Bereitgestellt von: ESET, pol.s.r.o. / David Harley, Andrew Lee
Are rootkits the root of all evil, or just another threat? What you need to know about the rootkit threat.
Public awareness of rootkits has risen in recent years, but as with worms, viruses and other forms of malicious software (malware), the term rootkit is applied unselectively to a range of technologies and has attracted a number of not-very-compatible definitions.
While several of these technologies and definitions are explored in this paper, our intention is to clarify common usages, not to supply a single “authoritative” definition. There are, however, some brief definitions in the glossary.
Rootkits are in danger of becoming the latest in a long line of poorly understood threats to be hyped as the “End of Computing as We Know It”. Having attracted descriptions such as “the most pernicious and sophisticated form of attack which currently can be made against a Windows system”, they have acquired some of the superstitious dread that terms like “stealth” and “polymorphic” inspired earlier in the history of malicious software. Indeed, the concepts of rootkits and stealth (or what is now often referred to as stealthware) are closely related and overlapping, if not synonymous.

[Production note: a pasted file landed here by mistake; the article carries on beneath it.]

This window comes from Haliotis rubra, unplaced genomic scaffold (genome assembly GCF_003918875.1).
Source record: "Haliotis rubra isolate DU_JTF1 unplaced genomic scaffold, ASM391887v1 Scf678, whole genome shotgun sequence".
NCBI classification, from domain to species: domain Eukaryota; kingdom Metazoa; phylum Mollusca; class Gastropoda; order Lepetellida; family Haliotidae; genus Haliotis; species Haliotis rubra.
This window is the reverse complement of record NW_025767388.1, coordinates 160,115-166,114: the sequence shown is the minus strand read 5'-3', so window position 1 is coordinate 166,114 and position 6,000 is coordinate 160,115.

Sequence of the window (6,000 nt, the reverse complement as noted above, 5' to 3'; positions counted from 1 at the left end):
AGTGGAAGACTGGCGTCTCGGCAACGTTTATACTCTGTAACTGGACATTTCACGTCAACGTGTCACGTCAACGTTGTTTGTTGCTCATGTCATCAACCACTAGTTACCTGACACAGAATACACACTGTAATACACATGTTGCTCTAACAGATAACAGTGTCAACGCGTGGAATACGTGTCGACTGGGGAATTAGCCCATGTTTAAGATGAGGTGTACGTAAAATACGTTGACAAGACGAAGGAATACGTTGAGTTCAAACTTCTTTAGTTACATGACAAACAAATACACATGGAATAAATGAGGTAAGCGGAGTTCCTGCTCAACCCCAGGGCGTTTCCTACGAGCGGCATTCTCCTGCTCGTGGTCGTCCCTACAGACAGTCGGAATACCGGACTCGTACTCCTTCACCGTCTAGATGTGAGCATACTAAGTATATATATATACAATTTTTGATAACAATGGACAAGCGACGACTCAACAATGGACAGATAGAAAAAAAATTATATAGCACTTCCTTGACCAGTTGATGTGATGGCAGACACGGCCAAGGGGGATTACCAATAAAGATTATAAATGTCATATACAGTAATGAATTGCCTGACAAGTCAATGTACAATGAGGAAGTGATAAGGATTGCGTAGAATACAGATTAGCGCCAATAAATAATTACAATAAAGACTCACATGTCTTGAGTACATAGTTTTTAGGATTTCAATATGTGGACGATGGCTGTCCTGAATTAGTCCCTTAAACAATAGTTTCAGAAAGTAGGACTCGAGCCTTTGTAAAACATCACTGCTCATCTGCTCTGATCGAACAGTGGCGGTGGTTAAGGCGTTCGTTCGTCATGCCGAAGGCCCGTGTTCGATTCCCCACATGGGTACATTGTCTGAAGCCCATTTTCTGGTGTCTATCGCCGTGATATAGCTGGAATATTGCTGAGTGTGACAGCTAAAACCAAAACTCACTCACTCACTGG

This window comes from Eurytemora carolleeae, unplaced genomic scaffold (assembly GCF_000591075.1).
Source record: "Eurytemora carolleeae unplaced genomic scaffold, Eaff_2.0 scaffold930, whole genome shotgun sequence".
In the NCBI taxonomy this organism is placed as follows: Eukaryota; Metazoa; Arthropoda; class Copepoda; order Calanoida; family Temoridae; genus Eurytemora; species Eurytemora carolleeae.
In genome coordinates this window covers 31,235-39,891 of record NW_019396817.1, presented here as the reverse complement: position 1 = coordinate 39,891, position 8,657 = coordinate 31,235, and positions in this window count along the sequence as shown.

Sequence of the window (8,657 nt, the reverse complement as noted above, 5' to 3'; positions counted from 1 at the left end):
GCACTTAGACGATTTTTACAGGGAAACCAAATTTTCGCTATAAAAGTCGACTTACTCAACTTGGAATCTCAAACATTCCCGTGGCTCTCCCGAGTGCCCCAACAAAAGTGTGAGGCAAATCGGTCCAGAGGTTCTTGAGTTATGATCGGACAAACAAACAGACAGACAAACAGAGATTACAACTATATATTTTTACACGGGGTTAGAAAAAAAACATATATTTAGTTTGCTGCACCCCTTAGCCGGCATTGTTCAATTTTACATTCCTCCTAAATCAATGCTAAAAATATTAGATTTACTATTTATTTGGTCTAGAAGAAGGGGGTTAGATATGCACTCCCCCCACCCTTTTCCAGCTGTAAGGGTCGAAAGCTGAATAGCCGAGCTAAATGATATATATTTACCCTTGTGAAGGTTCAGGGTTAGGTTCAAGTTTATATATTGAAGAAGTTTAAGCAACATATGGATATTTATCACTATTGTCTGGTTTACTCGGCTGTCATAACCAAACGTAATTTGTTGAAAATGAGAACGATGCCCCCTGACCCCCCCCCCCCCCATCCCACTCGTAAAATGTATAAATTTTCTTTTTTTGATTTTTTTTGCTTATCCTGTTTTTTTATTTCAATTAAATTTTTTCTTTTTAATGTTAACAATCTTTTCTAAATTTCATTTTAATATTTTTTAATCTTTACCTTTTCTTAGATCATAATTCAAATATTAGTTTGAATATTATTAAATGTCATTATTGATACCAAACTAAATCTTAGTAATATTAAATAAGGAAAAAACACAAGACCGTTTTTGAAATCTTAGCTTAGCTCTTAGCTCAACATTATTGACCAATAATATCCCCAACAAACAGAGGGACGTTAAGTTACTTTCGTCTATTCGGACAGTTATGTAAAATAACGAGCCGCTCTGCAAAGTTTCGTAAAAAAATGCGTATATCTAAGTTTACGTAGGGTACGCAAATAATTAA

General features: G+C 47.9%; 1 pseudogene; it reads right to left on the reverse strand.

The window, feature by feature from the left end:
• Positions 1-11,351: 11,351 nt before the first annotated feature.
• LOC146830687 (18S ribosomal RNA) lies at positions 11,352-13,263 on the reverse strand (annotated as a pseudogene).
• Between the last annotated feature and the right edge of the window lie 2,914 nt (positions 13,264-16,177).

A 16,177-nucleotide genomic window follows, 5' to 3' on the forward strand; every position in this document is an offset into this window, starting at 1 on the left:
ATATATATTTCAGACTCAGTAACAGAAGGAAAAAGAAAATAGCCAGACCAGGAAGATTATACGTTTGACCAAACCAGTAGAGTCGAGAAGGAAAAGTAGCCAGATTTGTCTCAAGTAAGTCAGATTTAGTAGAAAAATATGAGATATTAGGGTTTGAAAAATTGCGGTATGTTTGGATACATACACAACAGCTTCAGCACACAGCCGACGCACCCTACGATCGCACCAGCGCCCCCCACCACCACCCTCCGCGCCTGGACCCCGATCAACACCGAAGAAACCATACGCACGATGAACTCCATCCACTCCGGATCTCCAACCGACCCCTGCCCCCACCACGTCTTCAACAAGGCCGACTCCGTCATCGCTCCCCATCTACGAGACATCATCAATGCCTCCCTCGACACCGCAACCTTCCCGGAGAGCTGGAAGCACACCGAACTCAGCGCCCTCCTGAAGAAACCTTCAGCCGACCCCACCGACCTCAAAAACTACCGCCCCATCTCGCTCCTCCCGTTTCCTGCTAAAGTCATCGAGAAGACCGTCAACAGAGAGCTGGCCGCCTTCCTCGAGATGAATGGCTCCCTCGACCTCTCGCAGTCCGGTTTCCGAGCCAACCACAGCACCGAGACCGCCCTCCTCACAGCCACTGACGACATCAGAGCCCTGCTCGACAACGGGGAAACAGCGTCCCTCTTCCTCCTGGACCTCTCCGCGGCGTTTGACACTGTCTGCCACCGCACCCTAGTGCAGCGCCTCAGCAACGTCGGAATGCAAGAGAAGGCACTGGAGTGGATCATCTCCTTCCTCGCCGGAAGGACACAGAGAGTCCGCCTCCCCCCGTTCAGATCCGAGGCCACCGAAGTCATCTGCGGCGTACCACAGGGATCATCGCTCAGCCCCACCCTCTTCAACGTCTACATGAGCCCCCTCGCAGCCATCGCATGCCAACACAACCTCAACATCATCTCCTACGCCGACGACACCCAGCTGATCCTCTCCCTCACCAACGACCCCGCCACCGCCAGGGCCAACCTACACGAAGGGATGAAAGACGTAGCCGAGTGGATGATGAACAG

This white paper aims to assess the realities of the rootkit threat, and to examine the state of the solutions available. It’s easy to see why the rootkit concept is so worrying. Software that uses stealth techniques is designed to be invisible to anti-virus software, other security software, the operating system and file system.
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Publiziert: 18.10.10 | ESET, pol.s.r.o. / David Harley, Andrew Lee